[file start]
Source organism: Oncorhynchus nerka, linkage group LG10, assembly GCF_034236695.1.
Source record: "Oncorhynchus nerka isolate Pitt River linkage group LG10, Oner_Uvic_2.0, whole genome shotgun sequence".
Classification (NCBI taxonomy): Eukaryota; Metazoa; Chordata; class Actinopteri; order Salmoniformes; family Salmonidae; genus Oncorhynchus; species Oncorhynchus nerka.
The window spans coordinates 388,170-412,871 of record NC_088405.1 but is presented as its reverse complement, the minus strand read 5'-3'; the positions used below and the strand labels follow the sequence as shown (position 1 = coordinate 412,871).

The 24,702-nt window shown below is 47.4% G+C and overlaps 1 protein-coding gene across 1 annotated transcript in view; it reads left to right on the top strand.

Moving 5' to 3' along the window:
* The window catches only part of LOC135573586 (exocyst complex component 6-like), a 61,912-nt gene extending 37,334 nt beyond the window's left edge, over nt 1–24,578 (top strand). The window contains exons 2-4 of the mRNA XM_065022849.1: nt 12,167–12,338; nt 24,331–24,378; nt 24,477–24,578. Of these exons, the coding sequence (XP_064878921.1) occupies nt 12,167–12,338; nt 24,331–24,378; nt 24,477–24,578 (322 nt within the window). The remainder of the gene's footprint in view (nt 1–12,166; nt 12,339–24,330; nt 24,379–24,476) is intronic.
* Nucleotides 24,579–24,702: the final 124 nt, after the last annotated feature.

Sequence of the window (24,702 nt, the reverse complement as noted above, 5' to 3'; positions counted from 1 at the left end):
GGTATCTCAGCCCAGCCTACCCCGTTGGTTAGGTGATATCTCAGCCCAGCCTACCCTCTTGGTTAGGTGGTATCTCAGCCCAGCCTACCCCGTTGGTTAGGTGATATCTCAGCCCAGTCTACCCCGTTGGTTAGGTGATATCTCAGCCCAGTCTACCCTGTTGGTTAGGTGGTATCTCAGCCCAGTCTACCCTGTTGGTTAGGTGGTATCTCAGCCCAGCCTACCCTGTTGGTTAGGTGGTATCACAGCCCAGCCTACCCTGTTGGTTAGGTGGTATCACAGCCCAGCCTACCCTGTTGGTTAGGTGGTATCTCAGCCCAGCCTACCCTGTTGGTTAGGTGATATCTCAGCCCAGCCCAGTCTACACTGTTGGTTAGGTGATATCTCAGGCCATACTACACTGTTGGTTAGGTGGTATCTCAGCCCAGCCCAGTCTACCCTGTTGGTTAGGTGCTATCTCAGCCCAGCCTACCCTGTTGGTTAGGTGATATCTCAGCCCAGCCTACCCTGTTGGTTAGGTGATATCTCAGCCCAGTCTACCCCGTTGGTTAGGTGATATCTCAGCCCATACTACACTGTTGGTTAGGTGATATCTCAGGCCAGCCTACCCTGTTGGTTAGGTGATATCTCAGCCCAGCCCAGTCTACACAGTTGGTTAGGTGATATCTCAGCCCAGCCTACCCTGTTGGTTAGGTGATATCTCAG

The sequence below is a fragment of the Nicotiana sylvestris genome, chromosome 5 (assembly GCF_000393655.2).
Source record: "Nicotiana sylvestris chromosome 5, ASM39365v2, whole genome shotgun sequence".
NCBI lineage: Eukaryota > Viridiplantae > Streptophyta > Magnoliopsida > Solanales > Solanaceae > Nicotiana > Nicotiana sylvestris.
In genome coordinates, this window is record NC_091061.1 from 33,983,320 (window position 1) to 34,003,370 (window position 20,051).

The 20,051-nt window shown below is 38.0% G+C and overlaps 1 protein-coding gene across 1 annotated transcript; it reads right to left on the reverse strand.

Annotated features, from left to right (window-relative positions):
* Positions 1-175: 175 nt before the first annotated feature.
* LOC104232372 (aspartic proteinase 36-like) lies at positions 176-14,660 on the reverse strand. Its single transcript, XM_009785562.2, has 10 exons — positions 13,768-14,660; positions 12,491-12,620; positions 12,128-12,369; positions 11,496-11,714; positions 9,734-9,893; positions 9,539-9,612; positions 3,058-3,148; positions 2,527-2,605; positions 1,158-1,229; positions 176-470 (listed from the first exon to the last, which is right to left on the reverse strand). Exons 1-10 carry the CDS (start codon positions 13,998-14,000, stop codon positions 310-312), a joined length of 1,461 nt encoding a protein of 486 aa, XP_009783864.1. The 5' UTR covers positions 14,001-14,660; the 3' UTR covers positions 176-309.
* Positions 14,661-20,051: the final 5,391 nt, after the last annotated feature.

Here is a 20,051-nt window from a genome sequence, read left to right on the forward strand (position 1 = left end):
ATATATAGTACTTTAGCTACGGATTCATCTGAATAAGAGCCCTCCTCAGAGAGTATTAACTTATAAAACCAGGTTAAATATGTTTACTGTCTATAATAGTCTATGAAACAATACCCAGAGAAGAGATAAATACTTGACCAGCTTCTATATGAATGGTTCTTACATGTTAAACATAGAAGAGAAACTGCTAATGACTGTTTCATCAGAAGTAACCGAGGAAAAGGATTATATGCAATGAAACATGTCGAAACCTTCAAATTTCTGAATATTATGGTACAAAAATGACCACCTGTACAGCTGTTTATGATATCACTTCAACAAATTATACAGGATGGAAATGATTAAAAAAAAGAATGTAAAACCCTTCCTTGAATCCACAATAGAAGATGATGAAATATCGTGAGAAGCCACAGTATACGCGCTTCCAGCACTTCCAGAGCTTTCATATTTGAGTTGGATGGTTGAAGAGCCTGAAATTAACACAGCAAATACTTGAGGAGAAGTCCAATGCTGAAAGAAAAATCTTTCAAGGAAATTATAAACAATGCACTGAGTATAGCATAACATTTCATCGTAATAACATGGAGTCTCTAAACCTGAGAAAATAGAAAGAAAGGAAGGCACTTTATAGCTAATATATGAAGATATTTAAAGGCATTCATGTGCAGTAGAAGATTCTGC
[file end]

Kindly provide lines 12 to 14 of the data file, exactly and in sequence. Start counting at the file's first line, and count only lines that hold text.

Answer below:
Source record: "Nicotiana sylvestris chromosome 5, ASM39365v2, whole genome shotgun sequence".
NCBI lineage: Eukaryota > Viridiplantae > Streptophyta > Magnoliopsida > Solanales > Solanaceae > Nicotiana > Nicotiana sylvestris.
In genome coordinates, this window is record NC_091061.1 from 33,983,320 (window position 1) to 34,003,370 (window position 20,051).